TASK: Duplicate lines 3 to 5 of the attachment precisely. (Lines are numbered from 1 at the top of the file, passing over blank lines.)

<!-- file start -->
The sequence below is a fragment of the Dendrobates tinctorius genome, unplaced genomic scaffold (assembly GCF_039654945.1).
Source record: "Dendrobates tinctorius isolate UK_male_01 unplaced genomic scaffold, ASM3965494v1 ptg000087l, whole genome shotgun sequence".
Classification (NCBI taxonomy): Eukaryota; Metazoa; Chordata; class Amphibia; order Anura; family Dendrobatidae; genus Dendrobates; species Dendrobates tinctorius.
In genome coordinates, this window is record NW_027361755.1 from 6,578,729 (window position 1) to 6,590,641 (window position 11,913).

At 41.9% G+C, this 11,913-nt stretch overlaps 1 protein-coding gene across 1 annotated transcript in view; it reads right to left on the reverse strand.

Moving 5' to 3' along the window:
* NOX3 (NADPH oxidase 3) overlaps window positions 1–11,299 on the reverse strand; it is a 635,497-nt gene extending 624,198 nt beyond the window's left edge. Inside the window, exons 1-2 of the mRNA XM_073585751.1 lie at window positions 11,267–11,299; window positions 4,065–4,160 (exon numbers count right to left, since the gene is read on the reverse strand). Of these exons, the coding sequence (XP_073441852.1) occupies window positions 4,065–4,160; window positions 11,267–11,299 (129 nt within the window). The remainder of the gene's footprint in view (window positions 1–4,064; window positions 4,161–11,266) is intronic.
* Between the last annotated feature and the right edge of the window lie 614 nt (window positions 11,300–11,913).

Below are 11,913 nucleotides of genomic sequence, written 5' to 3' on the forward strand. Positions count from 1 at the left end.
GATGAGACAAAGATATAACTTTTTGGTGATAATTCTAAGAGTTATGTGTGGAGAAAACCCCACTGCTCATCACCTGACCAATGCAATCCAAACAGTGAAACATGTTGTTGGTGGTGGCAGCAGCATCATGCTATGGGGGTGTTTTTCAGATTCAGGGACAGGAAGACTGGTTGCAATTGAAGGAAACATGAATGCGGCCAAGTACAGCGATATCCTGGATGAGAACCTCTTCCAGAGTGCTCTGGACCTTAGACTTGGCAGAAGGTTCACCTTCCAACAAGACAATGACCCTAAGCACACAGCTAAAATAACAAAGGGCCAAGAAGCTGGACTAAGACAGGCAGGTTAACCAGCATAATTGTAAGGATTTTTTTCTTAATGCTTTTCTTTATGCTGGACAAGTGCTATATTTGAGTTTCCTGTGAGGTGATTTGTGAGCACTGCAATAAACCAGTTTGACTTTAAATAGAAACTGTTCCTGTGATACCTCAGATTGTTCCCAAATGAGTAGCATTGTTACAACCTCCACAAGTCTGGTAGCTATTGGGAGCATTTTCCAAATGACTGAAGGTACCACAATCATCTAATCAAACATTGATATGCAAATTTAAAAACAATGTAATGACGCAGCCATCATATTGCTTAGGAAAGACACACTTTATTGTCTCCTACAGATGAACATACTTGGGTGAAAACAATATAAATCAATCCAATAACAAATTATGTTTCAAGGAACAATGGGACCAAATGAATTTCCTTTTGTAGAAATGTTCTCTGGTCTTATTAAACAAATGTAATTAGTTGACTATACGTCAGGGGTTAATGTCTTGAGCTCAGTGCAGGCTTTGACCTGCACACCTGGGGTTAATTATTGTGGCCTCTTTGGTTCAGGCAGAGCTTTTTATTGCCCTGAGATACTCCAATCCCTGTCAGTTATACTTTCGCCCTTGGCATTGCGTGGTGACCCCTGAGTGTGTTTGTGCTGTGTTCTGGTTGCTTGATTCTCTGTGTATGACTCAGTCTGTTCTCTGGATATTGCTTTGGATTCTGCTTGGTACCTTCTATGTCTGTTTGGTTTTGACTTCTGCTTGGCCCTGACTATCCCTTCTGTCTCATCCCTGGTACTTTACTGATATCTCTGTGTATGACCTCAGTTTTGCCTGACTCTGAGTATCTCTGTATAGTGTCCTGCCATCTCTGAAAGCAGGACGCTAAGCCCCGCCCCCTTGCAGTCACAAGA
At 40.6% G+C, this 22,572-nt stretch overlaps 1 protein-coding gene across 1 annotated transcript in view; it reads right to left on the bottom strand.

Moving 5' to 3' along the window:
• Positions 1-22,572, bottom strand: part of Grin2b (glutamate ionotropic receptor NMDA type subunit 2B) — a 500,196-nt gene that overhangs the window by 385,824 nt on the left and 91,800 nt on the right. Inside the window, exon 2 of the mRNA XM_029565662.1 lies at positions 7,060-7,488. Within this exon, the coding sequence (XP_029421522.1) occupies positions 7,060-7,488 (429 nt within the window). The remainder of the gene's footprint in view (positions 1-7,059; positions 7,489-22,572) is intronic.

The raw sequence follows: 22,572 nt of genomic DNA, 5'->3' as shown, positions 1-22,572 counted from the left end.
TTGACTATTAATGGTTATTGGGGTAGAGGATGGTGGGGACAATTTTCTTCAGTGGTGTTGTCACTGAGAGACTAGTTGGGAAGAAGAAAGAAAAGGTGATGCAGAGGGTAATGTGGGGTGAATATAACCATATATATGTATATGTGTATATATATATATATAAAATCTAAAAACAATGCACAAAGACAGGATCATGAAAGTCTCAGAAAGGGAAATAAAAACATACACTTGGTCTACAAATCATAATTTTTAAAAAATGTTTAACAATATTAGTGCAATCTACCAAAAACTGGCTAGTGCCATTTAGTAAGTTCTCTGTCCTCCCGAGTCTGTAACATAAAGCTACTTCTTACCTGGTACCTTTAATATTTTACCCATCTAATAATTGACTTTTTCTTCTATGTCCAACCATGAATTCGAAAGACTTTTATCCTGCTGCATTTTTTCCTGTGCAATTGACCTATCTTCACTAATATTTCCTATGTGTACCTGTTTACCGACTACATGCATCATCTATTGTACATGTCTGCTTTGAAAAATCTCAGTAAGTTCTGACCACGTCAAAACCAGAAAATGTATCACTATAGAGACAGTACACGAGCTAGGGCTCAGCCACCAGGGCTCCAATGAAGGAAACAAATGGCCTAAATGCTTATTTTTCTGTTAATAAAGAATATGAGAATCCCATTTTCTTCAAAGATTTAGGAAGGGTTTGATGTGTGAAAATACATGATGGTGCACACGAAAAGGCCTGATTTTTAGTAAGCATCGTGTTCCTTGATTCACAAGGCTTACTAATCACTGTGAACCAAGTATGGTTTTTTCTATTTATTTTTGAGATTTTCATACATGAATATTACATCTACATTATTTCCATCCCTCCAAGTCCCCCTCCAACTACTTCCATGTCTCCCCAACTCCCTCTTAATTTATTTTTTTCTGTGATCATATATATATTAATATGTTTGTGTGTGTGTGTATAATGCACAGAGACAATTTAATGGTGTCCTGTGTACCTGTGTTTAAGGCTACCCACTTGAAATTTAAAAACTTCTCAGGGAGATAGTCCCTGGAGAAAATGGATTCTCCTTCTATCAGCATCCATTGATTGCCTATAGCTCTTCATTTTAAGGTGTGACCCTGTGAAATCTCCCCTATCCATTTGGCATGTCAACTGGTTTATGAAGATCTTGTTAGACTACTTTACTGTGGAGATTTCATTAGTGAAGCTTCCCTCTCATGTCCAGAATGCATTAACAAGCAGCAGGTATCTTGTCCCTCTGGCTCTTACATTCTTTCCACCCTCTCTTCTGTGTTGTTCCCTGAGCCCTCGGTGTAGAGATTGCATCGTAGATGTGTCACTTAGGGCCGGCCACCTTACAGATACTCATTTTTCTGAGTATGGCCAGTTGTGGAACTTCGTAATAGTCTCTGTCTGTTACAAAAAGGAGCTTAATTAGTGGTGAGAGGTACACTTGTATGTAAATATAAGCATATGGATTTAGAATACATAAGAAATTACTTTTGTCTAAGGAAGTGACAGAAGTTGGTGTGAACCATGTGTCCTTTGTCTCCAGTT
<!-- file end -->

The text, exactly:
Classification (NCBI taxonomy): Eukaryota; Metazoa; Chordata; class Amphibia; order Anura; family Dendrobatidae; genus Dendrobates; species Dendrobates tinctorius.
In genome coordinates, this window is record NW_027361755.1 from 6,578,729 (window position 1) to 6,590,641 (window position 11,913).

At 41.9% G+C, this 11,913-nt stretch overlaps 1 protein-coding gene across 1 annotated transcript in view; it reads right to left on the reverse strand.